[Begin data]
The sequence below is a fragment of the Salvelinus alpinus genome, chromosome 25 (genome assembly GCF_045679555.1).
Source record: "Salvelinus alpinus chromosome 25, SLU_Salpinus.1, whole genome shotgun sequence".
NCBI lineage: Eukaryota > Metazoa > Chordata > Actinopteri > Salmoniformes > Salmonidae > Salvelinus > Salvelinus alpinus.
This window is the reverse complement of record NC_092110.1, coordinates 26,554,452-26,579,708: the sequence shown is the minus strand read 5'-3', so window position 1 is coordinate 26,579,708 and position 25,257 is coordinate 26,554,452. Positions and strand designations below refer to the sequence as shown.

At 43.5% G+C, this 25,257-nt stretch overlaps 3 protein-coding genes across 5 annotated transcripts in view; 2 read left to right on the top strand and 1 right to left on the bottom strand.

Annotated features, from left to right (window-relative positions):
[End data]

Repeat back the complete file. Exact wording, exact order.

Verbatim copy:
The sequence below is a fragment of the Salvelinus alpinus genome, chromosome 25 (genome assembly GCF_045679555.1).
Source record: "Salvelinus alpinus chromosome 25, SLU_Salpinus.1, whole genome shotgun sequence".
NCBI lineage: Eukaryota > Metazoa > Chordata > Actinopteri > Salmoniformes > Salmonidae > Salvelinus > Salvelinus alpinus.
This window is the reverse complement of record NC_092110.1, coordinates 26,554,452-26,579,708: the sequence shown is the minus strand read 5'-3', so window position 1 is coordinate 26,579,708 and position 25,257 is coordinate 26,554,452. Positions and strand designations below refer to the sequence as shown.

At 43.5% G+C, this 25,257-nt stretch overlaps 3 protein-coding genes across 5 annotated transcripts in view; 2 read left to right on the top strand and 1 right to left on the bottom strand.

Annotated features, from left to right (window-relative positions):